November

MV Dialog

The Shakespeare Conference: SHK 27.404  Wednesday, 30 November 2016

 

From:        William Blanton <This email address is being protected from spambots. You need JavaScript enabled to view it.>

Date:         November 29, 2016 at 4:56:02 PM EST

Subject:    MV Dialog

 

Shylock as the Devil [cont.2]

 

References to Shylock as not a Jew:

 

2. 

Shakespeare has Shylock swear by Jacob’s staff.

 

 

EMPIRICAL EVIDENCE:

 

Shylocke: ……………………..By Jacobs staffe I sweare

(2.5.35)

 

 

CIRCUMSTANTIAL EVIDENCE:

 

A Jacob’s staff is also called a cross-staff. It was an instrument used in surveying and navigation and had a single pole with an adjustable cross piece. John Dee introduced the Jacob’s staff in England in the 1550s.

 

www.surveyhistory.org/jacob's_staff1.htm

https://en.wikipedia.org/wiki/Jacob's_staff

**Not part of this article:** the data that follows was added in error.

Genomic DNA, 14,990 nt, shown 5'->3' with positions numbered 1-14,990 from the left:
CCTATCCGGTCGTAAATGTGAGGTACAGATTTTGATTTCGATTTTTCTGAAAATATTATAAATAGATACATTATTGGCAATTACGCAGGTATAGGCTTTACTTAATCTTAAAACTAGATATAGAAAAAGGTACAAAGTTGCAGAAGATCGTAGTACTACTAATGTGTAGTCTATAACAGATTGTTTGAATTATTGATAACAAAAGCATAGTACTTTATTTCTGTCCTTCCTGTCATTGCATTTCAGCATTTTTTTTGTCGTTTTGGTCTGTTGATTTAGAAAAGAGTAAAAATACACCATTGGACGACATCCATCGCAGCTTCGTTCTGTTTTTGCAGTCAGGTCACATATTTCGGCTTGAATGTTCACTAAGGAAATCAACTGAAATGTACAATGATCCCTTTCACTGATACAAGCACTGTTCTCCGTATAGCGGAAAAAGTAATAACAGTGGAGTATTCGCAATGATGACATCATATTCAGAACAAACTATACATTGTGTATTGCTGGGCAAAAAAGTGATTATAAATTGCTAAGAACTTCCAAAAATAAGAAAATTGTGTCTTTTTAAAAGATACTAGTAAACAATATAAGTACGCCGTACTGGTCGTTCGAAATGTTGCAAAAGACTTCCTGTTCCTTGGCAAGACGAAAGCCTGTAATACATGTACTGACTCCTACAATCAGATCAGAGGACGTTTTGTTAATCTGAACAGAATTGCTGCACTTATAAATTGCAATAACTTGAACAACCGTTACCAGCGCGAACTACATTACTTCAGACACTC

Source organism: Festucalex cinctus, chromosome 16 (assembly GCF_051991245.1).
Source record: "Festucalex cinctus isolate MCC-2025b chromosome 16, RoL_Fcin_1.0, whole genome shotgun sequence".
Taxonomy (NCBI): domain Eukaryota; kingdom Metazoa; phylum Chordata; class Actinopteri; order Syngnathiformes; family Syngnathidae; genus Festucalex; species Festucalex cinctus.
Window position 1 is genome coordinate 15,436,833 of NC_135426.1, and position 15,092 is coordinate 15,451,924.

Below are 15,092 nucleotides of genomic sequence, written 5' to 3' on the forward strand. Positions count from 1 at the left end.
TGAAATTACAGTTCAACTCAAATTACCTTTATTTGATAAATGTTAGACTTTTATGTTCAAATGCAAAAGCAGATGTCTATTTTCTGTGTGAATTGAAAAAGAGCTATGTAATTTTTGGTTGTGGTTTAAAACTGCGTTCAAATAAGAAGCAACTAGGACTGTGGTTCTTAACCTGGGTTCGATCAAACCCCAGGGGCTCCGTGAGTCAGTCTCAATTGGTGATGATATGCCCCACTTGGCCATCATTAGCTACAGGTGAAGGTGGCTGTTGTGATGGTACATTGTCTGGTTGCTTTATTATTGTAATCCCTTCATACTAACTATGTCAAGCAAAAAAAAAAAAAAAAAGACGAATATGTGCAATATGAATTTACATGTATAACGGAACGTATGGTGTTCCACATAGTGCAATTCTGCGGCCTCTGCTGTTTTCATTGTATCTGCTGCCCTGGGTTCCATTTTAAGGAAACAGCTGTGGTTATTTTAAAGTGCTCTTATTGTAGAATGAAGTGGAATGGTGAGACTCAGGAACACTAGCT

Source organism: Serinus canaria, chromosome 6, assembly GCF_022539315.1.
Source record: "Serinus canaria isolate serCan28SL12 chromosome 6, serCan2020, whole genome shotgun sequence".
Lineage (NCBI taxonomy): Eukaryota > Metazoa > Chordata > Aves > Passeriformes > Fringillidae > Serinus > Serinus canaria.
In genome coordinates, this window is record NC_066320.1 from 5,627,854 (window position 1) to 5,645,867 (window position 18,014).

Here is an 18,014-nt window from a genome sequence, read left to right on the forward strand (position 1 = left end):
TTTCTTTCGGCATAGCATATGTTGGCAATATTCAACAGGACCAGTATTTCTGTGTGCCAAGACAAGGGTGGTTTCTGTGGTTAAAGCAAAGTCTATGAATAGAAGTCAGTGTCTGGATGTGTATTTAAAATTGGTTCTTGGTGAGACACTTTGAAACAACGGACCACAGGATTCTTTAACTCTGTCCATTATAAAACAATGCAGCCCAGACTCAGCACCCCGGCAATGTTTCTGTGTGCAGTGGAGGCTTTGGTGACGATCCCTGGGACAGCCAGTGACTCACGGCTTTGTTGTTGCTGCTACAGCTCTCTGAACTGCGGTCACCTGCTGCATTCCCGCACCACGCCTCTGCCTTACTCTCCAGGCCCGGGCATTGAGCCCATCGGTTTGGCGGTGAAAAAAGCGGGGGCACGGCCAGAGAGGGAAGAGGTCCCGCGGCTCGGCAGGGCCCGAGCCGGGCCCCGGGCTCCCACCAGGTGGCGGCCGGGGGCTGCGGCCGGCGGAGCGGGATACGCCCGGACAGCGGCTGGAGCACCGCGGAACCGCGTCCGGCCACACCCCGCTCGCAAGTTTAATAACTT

Image for Jacob’s Staff:

https://commons.wikimedia.org/w/index.php?curid=42457258

 

 

SPECULATION:

 

In Act 2 Scene 5, Shylock, Jessica, and Launcelet were alone in Shylock’s house — which, as we learned from Jessica, is hell. Shylock swore by an object that is shaped like a cross, something a devout Jew would not be expected to do. (Of course, one would not expect the Devil to do so either.)

 

 

References to Shylock as the Devil

 

Some Preliminary Guidelines

 

These are some of the guidelines I try to follow: 

 

As most of you may know, I am a retired attorney. Over the centuries the common law has developed a number of rules to guide courts and lawyers when they need to construe contracts. These rules apply even when the contract is decades old and even when the original parties who negotiated and signed the contract have died. 

 

I have modified some of these rules in order to fit the construction of a play instead of a contract. Shakespeare is the primary negotiator/party and his audiences are the secondary parties.

 

My primary focus is on the words that Shakespeare used in the play. Pay careful attention to the words!

 

If Shakespeare wrote it that way, he intended it that way. We cannot rewrite the play to suit our ideas or to “correct” what we think Shakespeare “must have meant”.

 

The goal is to ascertain the intent of the playwright as well as to ascertain how late sixteenth century London audiences would have understood the play.

 

Always consider the play as a whole.